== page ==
The good news is that Criterion has done a wonderful job with the transfer. The mid-tones look great and the restoration is good without looking digitally hashed-up. The sound has some problems inherent to the original film. Much of the dialogue is looped and favored with slap-back echo. It's a minor disturbance for such a treat of a film but I did find myself wondering if those voices were inside my head sometimes!

    Criterion didn't play it safe this time and brought a stunning work of art into our homes. Kudos to them for not pandering and doing all the expected movies and for their usual fine and careful restoration work.
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    4 of 4 people found the following review helpful By Savvy D on June 14, 2014
    Format: DVD
    The acting is amazing. The cinematography is incredible. Most Americans, lets face it, aren't going to put up with a relatively subjective and slow-moving film with several leaps in the narrative. Ultimately it is a tale of sin, repentance, rebellion, redemption and absolution, and seriously dysfunctional families. Dude, I mean sssserioussssly. And you get to see all of the gory details of their glorious dysfunctions.

    I found myself sympathizing with the characters, particularly the initially child-like Marketa who loses her innocence. I found myself wondering where they were or what would befall them. There was a sense of it being an origin of man tale akin to Clan of the Cave Bears with feudal pagan clans living like animals despite it being the 13th century, and with the vast scope of Once Upon A Time in the West. At all times, you must look and listen for symbolism and work a little to construct the disjunct, subjectively told story with jump cuts aplenty. In that sense, it's a bit like 2001 which jump cut a strange odyssey of the evolution of man into space. If it is a little "slow" or "boring", I suggest taking a break and coming back to it. Black and white often makes people feel distant from a story, and emphasizes that this is a story about something that happened a long time ago.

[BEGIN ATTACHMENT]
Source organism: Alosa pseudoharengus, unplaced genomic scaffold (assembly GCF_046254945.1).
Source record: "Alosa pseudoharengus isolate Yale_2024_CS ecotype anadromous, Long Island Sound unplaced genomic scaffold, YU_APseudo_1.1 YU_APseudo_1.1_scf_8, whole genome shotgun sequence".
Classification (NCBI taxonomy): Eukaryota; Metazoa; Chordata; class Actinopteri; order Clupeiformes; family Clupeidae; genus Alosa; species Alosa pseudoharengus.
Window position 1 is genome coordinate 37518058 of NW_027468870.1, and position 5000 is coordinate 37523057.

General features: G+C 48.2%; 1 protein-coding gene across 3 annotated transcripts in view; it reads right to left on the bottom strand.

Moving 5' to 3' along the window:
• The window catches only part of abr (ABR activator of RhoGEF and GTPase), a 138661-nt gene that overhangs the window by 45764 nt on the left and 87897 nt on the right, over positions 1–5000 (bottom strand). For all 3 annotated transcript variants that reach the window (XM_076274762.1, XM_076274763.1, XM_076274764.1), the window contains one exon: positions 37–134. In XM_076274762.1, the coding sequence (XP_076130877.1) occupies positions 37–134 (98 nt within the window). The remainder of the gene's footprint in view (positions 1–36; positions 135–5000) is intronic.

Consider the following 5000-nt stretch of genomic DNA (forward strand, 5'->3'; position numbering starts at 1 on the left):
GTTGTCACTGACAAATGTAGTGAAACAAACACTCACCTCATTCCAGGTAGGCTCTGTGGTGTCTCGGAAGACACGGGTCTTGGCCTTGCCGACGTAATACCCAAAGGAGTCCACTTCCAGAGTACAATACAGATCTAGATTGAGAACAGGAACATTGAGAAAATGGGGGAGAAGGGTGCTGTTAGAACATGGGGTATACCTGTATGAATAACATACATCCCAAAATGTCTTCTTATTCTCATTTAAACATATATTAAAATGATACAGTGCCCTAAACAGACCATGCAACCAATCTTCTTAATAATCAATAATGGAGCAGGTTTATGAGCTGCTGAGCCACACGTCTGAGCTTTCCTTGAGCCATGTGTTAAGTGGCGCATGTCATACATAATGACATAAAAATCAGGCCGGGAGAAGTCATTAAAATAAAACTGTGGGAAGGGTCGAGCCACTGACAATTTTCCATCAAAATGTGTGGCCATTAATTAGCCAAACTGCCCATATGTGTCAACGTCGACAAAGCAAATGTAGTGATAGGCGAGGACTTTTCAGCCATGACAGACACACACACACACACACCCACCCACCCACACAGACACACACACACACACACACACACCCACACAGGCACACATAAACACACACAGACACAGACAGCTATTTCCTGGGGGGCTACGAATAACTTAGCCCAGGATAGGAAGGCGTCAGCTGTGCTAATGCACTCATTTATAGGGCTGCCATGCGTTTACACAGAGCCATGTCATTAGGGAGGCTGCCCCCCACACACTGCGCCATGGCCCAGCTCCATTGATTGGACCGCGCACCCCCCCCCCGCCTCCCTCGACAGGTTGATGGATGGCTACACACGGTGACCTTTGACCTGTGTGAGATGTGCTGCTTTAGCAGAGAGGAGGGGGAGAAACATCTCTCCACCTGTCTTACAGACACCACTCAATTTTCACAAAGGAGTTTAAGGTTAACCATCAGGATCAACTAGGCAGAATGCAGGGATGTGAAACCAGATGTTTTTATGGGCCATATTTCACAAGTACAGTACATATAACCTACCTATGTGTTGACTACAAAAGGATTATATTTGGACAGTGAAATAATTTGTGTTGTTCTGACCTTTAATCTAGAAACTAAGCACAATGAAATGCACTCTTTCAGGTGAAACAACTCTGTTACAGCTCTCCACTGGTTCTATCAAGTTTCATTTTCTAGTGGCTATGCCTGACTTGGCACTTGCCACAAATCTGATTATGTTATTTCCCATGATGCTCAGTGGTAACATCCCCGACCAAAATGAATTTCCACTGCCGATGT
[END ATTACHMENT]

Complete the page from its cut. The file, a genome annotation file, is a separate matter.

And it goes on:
The musical score deserves mention in its own right. It was truly beautiful, mixing modernistic and medieval elements. At times, it's akin to Carl Orff's Carmina Burana in its bombast and references to medieval music, or invoking religious choral beauty.

    Given that the majority of us don't understand Czech, we can't understand some of the things that the director tried to achieve with language.
    Read more ›
    Comment Was this review helpful to you? Yes No Sending feedback...
    Thank you for your feedback. If this review is inappropriate, please let us know.
    Sorry, we failed to record your vote. Please try again
    Format: Blu-ray
    The acting is amazing. The cinematography is incredible. Most Americans, lets face it, aren't going to put up with a relatively subjective and slow-moving film with several leaps in the narrative. Ultimately it is a tale of sin, repentance, rebellion, redemption and absolution, and seriously dysfunctional families. Dude, I mean sssserioussssly. And you get to see all of the gory details of their glorious dysfunctions.

    I found myself sympathizing with the characters, particularly the initially child-like Marketa who loses her innocence. I found myself wondering where they were or what would befall them. There was a sense of it being an origin of man tale akin to Clan of the Cave Bears with feudal pagan clans living like animals despite it being the 13th century, and with the vast scope of Once Upon A Time in the West. At all times, you must look and listen for symbolism and work a little to construct the disjunct, subjectively told story with jump cuts aplenty. In that sense, it's a bit like 2001 which jump cut a strange odyssey of the evolution of man into space. If it is a little "slow" or "boring", I suggest taking a break and coming back to it. Black and white often makes people feel distant from a story, and emphasizes that this is a story about something that happened a long time ago.

    The musical score deserves mention in its own right. It was truly beautiful, mixing modernistic and medieval elements. At times, it's akin to Carl Orff's Carmina Burana in its bombast and references to medieval music, or invoking religious choral beauty.

    Given that the majority of us don't understand Czech, we can't understand some of the things that the director tried to achieve with language.
    Read more ›
    Comment Was this review helpful to you? Yes No Sending feedback...
    Thank you for your feedback. If this review is inappropriate, please let us know.
    Sorry, we failed to record your vote. Please try again